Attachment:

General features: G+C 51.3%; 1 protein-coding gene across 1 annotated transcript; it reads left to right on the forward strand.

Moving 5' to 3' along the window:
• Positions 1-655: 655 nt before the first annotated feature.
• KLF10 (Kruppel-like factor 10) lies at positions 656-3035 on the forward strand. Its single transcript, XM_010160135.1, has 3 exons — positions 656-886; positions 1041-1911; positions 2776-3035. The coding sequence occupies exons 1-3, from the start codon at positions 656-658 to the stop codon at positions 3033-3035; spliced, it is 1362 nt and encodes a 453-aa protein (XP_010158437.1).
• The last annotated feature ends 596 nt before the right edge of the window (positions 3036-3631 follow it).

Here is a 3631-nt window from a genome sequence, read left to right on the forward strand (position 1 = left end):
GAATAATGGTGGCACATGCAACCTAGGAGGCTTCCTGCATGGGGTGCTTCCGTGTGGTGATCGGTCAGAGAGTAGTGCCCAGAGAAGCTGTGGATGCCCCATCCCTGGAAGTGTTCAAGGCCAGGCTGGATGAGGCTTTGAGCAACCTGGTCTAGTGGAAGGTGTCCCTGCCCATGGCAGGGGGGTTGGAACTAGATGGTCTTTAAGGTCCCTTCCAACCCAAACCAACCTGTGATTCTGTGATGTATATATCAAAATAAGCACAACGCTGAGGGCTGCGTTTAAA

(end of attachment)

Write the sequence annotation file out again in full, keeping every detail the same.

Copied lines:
General features: G+C 51.3%; 1 protein-coding gene across 1 annotated transcript; it reads left to right on the forward strand.

Moving 5' to 3' along the window:
• Positions 1-655: 655 nt before the first annotated feature.
• KLF10 (Kruppel-like factor 10) lies at positions 656-3035 on the forward strand. Its single transcript, XM_010160135.1, has 3 exons — positions 656-886; positions 1041-1911; positions 2776-3035. The coding sequence occupies exons 1-3, from the start codon at positions 656-658 to the stop codon at positions 3033-3035; spliced, it is 1362 nt and encodes a 453-aa protein (XP_010158437.1).
• The last annotated feature ends 596 nt before the right edge of the window (positions 3036-3631 follow it).

Here is a 3631-nt window from a genome sequence, read left to right on the forward strand (position 1 = left end):
GAATAATGGTGGCACATGCAACCTAGGAGGCTTCCTGCATGGGGTGCTTCCGTGTGGTGATCGGTCAGAGAGTAGTGCCCAGAGAAGCTGTGGATGCCCCATCCCTGGAAGTGTTCAAGGCCAGGCTGGATGAGGCTTTGAGCAACCTGGTCTAGTGGAAGGTGTCCCTGCCCATGGCAGGGGGGTTGGAACTAGATGGTCTTTAAGGTCCCTTCCAACCCAAACCAACCTGTGATTCTGTGATGTATATATCAAAATAAGCACAACGCTGAGGGCTGCGTTTAAA